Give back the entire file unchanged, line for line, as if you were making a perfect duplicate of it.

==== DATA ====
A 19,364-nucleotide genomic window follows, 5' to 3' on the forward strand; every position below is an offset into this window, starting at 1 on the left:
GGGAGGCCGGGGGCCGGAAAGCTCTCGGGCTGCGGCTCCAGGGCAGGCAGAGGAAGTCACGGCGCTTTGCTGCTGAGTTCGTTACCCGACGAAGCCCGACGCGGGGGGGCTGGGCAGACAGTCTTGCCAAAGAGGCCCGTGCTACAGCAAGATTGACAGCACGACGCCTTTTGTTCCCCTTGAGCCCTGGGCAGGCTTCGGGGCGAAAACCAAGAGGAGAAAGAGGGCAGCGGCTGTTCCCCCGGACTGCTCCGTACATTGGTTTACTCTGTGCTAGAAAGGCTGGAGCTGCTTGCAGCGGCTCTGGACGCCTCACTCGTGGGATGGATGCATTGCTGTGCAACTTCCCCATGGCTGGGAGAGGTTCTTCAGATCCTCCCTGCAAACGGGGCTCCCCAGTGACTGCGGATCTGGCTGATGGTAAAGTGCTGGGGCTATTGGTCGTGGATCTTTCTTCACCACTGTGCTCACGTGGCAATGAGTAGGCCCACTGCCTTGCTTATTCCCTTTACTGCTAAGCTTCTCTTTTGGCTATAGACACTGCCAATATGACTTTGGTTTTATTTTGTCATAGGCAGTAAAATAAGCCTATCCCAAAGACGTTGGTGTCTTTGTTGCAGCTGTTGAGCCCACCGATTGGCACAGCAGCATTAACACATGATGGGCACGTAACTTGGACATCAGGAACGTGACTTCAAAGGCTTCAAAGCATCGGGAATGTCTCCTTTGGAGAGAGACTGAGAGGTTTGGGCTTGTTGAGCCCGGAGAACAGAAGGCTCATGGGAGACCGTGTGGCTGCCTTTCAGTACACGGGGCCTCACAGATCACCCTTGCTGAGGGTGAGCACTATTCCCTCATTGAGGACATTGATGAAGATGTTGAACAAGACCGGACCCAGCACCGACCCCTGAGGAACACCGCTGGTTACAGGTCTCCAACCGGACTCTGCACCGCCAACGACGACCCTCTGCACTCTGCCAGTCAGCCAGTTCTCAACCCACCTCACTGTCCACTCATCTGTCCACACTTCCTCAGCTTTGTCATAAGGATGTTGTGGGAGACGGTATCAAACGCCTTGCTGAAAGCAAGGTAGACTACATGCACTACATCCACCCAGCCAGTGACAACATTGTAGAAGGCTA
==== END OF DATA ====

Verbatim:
A 19,364-nucleotide genomic window follows, 5' to 3' on the forward strand; every position below is an offset into this window, starting at 1 on the left:
GGGAGGCCGGGGGCCGGAAAGCTCTCGGGCTGCGGCTCCAGGGCAGGCAGAGGAAGTCACGGCGCTTTGCTGCTGAGTTCGTTACCCGACGAAGCCCGACGCGGGGGGGCTGGGCAGACAGTCTTGCCAAAGAGGCCCGTGCTACAGCAAGATTGACAGCACGACGCCTTTTGTTCCCCTTGAGCCCTGGGCAGGCTTCGGGGCGAAAACCAAGAGGAGAAAGAGGGCAGCGGCTGTTCCCCCGGACTGCTCCGTACATTGGTTTACTCTGTGCTAGAAAGGCTGGAGCTGCTTGCAGCGGCTCTGGACGCCTCACTCGTGGGATGGATGCATTGCTGTGCAACTTCCCCATGGCTGGGAGAGGTTCTTCAGATCCTCCCTGCAAACGGGGCTCCCCAGTGACTGCGGATCTGGCTGATGGTAAAGTGCTGGGGCTATTGGTCGTGGATCTTTCTTCACCACTGTGCTCACGTGGCAATGAGTAGGCCCACTGCCTTGCTTATTCCCTTTACTGCTAAGCTTCTCTTTTGGCTATAGACACTGCCAATATGACTTTGGTTTTATTTTGTCATAGGCAGTAAAATAAGCCTATCCCAAAGACGTTGGTGTCTTTGTTGCAGCTGTTGAGCCCACCGATTGGCACAGCAGCATTAACACATGATGGGCACGTAACTTGGACATCAGGAACGTGACTTCAAAGGCTTCAAAGCATCGGGAATGTCTCCTTTGGAGAGAGACTGAGAGGTTTGGGCTTGTTGAGCCCGGAGAACAGAAGGCTCATGGGAGACCGTGTGGCTGCCTTTCAGTACACGGGGCCTCACAGATCACCCTTGCTGAGGGTGAGCACTATTCCCTCATTGAGGACATTGATGAAGATGTTGAACAAGACCGGACCCAGCACCGACCCCTGAGGAACACCGCTGGTTACAGGTCTCCAACCGGACTCTGCACCGCCAACGACGACCCTCTGCACTCTGCCAGTCAGCCAGTTCTCAACCCACCTCACTGTCCACTCATCTGTCCACACTTCCTCAGCTTTGTCATAAGGATGTTGTGGGAGACGGTATCAAACGCCTTGCTGAAAGCAAGGTAGACTACATGCACTACATCCACCCAGCCAGTGACAACATTGTAGAAGGCTA